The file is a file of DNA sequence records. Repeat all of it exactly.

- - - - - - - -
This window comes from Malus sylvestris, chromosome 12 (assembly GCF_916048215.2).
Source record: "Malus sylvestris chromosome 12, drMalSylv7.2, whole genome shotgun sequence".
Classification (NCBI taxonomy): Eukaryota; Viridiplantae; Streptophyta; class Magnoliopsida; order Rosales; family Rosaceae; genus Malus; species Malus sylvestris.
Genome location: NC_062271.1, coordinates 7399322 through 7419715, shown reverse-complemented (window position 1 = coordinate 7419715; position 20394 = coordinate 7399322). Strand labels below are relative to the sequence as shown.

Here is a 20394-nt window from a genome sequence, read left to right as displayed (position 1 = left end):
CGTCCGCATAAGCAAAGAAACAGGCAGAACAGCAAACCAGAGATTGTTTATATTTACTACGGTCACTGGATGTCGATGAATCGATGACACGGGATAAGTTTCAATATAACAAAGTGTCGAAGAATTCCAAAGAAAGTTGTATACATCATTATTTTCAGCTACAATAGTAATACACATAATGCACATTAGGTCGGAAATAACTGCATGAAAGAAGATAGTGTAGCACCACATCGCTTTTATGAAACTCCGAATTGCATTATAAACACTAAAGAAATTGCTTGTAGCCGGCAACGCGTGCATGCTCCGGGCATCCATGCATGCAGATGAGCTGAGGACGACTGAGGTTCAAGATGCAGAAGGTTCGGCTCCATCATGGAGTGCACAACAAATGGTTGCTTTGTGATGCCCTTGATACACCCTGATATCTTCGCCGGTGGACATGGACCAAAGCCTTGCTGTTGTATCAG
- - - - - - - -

This window comes from Malus sylvestris, chromosome 12 (assembly GCF_916048215.2).
Source record: "Malus sylvestris chromosome 12, drMalSylv7.2, whole genome shotgun sequence".
Classification (NCBI taxonomy): Eukaryota; Viridiplantae; Streptophyta; class Magnoliopsida; order Rosales; family Rosaceae; genus Malus; species Malus sylvestris.
Genome location: NC_062271.1, coordinates 7399322 through 7419715, shown reverse-complemented (window position 1 = coordinate 7419715; position 20394 = coordinate 7399322). Strand labels below are relative to the sequence as shown.

Here is a 20394-nt window from a genome sequence, read left to right as displayed (position 1 = left end):
CGTCCGCATAAGCAAAGAAACAGGCAGAACAGCAAACCAGAGATTGTTTATATTTACTACGGTCACTGGATGTCGATGAATCGATGACACGGGATAAGTTTCAATATAACAAAGTGTCGAAGAATTCCAAAGAAAGTTGTATACATCATTATTTTCAGCTACAATAGTAATACACATAATGCACATTAGGTCGGAAATAACTGCATGAAAGAAGATAGTGTAGCACCACATCGCTTTTATGAAACTCCGAATTGCATTATAAACACTAAAGAAATTGCTTGTAGCCGGCAACGCGTGCATGCTCCGGGCATCCATGCATGCAGATGAGCTGAGGACGACTGAGGTTCAAGATGCAGAAGGTTCGGCTCCATCATGGAGTGCACAACAAATGGTTGCTTTGTGATGCCCTTGATACACCCTGATATCTTCGCCGGTGGACATGGACCAAAGCCTTGCTGTTGTATCAG